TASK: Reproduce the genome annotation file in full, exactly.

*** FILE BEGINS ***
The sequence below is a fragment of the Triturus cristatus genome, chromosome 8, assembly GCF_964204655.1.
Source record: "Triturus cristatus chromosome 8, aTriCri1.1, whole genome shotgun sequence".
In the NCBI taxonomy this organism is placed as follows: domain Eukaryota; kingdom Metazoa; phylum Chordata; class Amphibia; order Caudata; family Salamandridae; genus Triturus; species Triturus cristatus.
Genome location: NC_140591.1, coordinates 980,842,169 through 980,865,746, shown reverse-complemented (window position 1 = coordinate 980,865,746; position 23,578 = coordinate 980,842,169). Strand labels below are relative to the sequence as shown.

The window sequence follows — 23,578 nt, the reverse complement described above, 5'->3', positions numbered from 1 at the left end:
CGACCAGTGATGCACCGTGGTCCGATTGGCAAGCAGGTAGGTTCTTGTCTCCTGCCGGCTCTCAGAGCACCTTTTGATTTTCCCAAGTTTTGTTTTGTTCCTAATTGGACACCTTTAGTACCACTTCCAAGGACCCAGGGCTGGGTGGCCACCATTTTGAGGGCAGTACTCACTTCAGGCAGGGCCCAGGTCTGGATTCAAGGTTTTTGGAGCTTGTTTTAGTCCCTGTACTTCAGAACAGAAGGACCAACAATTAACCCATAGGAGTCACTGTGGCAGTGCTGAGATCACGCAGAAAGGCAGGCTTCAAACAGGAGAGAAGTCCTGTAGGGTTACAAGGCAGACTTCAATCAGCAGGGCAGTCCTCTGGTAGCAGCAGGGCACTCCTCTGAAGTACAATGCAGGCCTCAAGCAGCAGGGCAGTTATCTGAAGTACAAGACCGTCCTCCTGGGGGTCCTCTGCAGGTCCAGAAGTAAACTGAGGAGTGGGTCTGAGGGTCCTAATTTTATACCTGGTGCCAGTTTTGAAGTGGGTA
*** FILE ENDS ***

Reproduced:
The sequence below is a fragment of the Triturus cristatus genome, chromosome 8, assembly GCF_964204655.1.
Source record: "Triturus cristatus chromosome 8, aTriCri1.1, whole genome shotgun sequence".
In the NCBI taxonomy this organism is placed as follows: domain Eukaryota; kingdom Metazoa; phylum Chordata; class Amphibia; order Caudata; family Salamandridae; genus Triturus; species Triturus cristatus.
Genome location: NC_140591.1, coordinates 980,842,169 through 980,865,746, shown reverse-complemented (window position 1 = coordinate 980,865,746; position 23,578 = coordinate 980,842,169). Strand labels below are relative to the sequence as shown.

The window sequence follows — 23,578 nt, the reverse complement described above, 5'->3', positions numbered from 1 at the left end:
CGACCAGTGATGCACCGTGGTCCGATTGGCAAGCAGGTAGGTTCTTGTCTCCTGCCGGCTCTCAGAGCACCTTTTGATTTTCCCAAGTTTTGTTTTGTTCCTAATTGGACACCTTTAGTACCACTTCCAAGGACCCAGGGCTGGGTGGCCACCATTTTGAGGGCAGTACTCACTTCAGGCAGGGCCCAGGTCTGGATTCAAGGTTTTTGGAGCTTGTTTTAGTCCCTGTACTTCAGAACAGAAGGACCAACAATTAACCCATAGGAGTCACTGTGGCAGTGCTGAGATCACGCAGAAAGGCAGGCTTCAAACAGGAGAGAAGTCCTGTAGGGTTACAAGGCAGACTTCAATCAGCAGGGCAGTCCTCTGGTAGCAGCAGGGCACTCCTCTGAAGTACAATGCAGGCCTCAAGCAGCAGGGCAGTTATCTGAAGTACAAGACCGTCCTCCTGGGGGTCCTCTGCAGGTCCAGAAGTAAACTGAGGAGTGGGTCTGAGGGTCCTAATTTTATACCTGGTGCCAGTTTTGAAGTGGGTA